Ultimate College Softball
Register Calendar Latest Topics
 
 
 


Reply
  Author   Comment   Page 5 of 7     «   Prev   2   3   4   5   6   7   Next
Lost_1

Registered:
Posts: 2,729
Reply with quote  #121 
Obamacare 2.0


https://www.washingtonpost.com/local/education/technical-glitches-plague-computer-based-standardized-tests-nationwide/2016/04/13/21178c7e-019c-11e6-9203-7b8670959b88_story.html

__________________
If we are not careful, our colleges will produce a group of close-minded, unscientific, illogical propagandists, consumed with immoral acts. - Dr. Martin Luther King


“Everyone is in favor of free speech. Hardly a day passes without its being extolled, but some people's idea of it is that they are free to say what they like, but if anyone else says anything back, that is an outrage.” Winston S. Churchill


Dewey

Registered:
Posts: 24,423
Reply with quote  #122 
CoachB - Pseudo experts?  I'm trying to be open minded here.  I've heard from a well respected woman in the education field by the name of Michelle Rhee.  We have a former Sec of Education Republican and a few Republican Governors in support.  Finally, I read an article from both a Kansas teacher of the year and Alabama's Superintendent praising CC.  I feel I am trying to weigh the experts regarding this issue and if you have a couple of names I should add to my list, I'll read there comments too.  So far, every big name in opposition, (outside Gov Cuomo), seems tied to satisfying a political base for campaign reasons.  Maybe I've missed a few others. 

Thanks for your thoughts.
TylerDurden

Registered:
Posts: 3,869
Reply with quote  #123 
I am sure these five had purely political reasons for their opposition.  All seem more qualified than your two...

1. Nancie Atwell, Global Teacher Prize Winner, 2015 - The Nobel Prize for Teachers.
“Because public-school teachers are so constrained right now by the Common Core standards, and the tests that are developed to monitor what teachers are doing with them. It’s a movement that’s turned teachers into technicians, not reflective practitioners. And if you are a creative, smart young person, I don’t think this is the time to go into teaching unless an independent school would suit you.”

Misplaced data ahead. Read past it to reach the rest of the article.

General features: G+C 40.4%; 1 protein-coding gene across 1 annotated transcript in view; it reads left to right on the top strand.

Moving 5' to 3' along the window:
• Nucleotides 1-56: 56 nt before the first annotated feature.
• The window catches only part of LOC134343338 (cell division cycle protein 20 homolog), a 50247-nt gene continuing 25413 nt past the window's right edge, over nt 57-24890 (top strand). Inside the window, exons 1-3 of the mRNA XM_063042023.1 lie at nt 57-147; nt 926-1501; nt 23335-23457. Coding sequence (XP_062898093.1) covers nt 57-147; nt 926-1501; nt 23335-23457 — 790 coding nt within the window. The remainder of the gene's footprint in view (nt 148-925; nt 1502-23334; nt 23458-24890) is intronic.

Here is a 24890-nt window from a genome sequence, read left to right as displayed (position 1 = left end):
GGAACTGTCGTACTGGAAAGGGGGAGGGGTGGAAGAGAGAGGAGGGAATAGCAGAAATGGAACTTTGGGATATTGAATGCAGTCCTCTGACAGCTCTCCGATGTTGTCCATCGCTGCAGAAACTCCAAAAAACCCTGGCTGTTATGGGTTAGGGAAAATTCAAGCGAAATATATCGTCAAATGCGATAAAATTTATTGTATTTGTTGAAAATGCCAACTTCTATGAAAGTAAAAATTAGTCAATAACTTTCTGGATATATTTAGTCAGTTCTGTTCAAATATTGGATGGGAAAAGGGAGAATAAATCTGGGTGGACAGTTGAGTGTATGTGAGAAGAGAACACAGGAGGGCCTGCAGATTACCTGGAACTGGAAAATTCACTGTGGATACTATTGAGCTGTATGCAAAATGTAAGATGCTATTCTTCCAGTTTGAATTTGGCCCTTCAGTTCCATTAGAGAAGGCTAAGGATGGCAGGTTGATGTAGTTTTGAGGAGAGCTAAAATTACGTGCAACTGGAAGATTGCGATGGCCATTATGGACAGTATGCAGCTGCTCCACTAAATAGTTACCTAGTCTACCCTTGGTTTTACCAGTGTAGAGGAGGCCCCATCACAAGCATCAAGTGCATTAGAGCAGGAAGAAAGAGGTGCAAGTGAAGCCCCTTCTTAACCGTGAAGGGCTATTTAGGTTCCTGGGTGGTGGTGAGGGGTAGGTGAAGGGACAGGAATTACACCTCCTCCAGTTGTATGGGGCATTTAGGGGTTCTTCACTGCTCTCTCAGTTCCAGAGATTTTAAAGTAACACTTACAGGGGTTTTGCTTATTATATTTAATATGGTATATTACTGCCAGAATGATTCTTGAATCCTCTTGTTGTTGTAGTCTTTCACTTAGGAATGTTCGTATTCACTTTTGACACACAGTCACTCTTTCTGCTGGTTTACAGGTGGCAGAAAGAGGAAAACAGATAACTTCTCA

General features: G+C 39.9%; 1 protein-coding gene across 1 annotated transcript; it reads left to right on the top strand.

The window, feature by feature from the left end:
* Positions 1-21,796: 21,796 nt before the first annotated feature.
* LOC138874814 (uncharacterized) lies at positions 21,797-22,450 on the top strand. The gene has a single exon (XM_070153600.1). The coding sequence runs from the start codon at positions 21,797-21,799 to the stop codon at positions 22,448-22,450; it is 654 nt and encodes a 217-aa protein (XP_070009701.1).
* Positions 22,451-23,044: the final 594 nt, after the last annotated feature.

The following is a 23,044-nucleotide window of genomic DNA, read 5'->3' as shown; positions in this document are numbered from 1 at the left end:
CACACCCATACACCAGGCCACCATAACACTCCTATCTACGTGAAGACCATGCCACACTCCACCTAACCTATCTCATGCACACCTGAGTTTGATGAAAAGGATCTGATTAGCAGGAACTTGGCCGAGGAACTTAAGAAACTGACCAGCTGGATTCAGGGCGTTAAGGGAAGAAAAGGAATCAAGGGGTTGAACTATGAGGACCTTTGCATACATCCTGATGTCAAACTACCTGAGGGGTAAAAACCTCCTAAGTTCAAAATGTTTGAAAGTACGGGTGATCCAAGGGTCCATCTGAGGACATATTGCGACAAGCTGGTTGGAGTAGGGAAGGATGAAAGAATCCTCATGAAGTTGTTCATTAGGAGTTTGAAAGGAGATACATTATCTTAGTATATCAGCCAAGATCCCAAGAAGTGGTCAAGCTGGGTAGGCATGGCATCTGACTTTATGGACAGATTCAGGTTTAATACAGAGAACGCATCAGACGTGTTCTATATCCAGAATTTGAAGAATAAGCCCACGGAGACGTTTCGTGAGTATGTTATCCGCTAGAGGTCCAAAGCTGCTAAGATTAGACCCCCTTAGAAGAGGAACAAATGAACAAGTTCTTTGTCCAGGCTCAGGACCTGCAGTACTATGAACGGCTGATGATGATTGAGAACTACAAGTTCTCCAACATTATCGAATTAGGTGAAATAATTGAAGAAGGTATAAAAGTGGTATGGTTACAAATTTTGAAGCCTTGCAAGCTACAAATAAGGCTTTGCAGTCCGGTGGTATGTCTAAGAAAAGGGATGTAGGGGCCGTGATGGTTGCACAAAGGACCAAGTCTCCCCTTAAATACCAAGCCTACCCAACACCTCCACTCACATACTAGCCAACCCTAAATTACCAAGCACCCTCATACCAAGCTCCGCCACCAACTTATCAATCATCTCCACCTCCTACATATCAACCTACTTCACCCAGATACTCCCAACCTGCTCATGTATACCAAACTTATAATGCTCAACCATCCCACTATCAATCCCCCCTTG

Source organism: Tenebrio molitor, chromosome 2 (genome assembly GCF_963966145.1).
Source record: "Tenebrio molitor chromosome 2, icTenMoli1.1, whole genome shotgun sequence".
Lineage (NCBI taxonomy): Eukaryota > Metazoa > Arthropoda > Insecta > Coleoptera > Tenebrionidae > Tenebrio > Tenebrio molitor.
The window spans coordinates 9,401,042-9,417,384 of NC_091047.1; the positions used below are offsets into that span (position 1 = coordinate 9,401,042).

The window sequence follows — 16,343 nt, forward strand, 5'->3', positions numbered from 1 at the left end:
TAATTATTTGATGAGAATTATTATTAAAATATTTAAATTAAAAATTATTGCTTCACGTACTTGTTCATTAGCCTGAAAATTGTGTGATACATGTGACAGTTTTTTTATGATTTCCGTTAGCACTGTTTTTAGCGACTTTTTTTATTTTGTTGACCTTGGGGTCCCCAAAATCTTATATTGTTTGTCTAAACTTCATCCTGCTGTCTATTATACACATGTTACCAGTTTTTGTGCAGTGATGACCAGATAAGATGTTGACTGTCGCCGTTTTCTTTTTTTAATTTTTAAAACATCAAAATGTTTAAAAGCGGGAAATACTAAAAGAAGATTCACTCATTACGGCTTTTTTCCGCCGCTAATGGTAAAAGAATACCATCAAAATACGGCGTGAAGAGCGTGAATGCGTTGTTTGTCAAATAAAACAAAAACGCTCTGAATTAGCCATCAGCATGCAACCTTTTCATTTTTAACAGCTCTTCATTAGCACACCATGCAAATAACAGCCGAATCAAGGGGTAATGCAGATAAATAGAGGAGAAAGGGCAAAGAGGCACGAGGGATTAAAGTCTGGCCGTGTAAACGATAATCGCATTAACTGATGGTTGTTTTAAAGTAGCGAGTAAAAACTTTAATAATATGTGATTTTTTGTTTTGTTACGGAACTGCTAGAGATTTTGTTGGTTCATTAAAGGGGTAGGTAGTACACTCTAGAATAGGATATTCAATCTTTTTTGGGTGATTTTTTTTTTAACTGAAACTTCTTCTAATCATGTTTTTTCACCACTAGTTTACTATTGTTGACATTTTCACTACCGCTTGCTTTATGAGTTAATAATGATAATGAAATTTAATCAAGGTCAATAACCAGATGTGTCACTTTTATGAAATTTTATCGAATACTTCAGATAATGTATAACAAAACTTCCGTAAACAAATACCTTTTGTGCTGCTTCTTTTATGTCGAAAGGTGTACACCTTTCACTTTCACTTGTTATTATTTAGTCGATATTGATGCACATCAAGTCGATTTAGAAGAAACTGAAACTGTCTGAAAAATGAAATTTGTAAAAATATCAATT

2. Stacie Starr, ‘Live with Kelly and Michael’ National Top Teacher Winner, 2014 - Resigned over Common Core
She has coached football, taken students on field trips to meet authors and adopted a ‘failure is not an option’ approach to some of the hardest-to-reach students. Yet with a stellar 16-year career under her belt, Starr said the new testing culture is killing education.
‘I can’t do it anymore, not in this ‘drill ‘em and kill ‘em’ atmosphere,’ she said. ‘I don’t think anyone understands that in this environment if your child cannot quickly grasp material, study like a robot and pass all of these tests, they will not survive.’…

3. Cynthia Jones, National Teachers Hall of Fame Inductee, 2003 - Fulbright Scholar - Resigned over Common Core
Common Core is “just another layer of regimentation to kill creativity, to kill any discretionary powers they have to use the powers God gave them to be a good teacher,” she said.

4. Chasidy White, Nationally and Internationally Recognized Teacher - National Assessment Board - 2014
"When I sit in faculty meetings about Common Core, I hear ‘curriculum specialists’ tell me that Common Core is here to stay and I must ’embrace change.’ I am forced to drink the kool-aid. These specialists don’t tell us to search for facts about Common Core on our own, they simply tell us what the people paid to promote Common Core want us to know."

5. Jamie Highfill, Arkansas Middle-School Teacher of the Year, 2011 - Gulf War Veteran - Navy - Resigned over Common Core
“If school is supposed to make students educated members of a specific culture, they need to encounter texts that have cultural information. It’s not just the Lexile level of the text, there’s an underlying meaning underneath the words, of cultural significance. I can read the word ‘Camelot’ when we’re talking about the Kennedy administration, but if I don’t understand King Arthur, how can they understand the significance of that?”

Dewey

Registered:
Posts: 24,423
Reply with quote  #124 
Thanks Tyler.  Not sure why these five are more qualified, (probably just your opinion), than the former Sec of Education, Michelle Rhee, and the other names I mentioned but they certainly do qualify for sound voices in opposition.  Somebody's going to be right in this equation and I guess that can be said about almost anything we try as a Country.
TylerDurden

Registered:
Posts: 3,869
Reply with quote  #125 
Pretty obvious when I said two, that I meant the Kansas teacher and a superintendent from Arkansas.
Dewey

Registered:
Posts: 24,423
Reply with quote  #126 
I did a quick Google myself.

Here's a teacher survey.  Fifty seven percent of 20,000 say CC will be positive.  Survey is a couple years old.

http://hechingerreport.org/hope-and-anxiety-what-do-teachers-think-about-the-common-core-standards/



Here are four teacher comments.  Different opinion than those other five teachers.  I'll let the readers check for themselves.

http://www.slate.com/blogs/schooled/2015/09/09/common_core_standards_what_four_teachers_actually_think_about_them.html
TylerDurden

Registered:
Posts: 3,869
Reply with quote  #127